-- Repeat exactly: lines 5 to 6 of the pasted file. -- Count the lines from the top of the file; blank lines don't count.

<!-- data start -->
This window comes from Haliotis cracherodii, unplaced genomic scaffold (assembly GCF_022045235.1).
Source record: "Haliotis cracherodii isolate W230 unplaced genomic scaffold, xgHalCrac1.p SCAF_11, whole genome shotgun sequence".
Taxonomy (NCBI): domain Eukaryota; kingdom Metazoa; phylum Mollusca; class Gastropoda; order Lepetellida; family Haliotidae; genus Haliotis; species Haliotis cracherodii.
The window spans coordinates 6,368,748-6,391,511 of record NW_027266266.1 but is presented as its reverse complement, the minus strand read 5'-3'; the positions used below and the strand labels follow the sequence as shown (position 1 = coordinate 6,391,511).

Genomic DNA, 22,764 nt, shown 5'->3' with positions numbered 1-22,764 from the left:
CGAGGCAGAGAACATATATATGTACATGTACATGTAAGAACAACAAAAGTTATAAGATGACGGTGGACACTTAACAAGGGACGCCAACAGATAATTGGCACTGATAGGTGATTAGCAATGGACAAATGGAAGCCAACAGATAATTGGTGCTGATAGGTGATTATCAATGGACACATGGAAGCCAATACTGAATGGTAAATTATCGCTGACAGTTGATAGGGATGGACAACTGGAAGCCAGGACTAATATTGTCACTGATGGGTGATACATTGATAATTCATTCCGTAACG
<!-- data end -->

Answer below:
Genomic DNA, 22,764 nt, shown 5'->3' with positions numbered 1-22,764 from the left:
CGAGGCAGAGAACATATATATGTACATGTACATGTAAGAACAACAAAAGTTATAAGATGACGGTGGACACTTAACAAGGGACGCCAACAGATAATTGGCACTGATAGGTGATTAGCAATGGACAAATGGAAGCCAACAGATAATTGGTGCTGATAGGTGATTATCAATGGACACATGGAAGCCAATACTGAATGGTAAATTATCGCTGACAGTTGATAGGGATGGACAACTGGAAGCCAGGACTAATATTGTCACTGATGGGTGATACATTGATAATTCATTCCGTAACG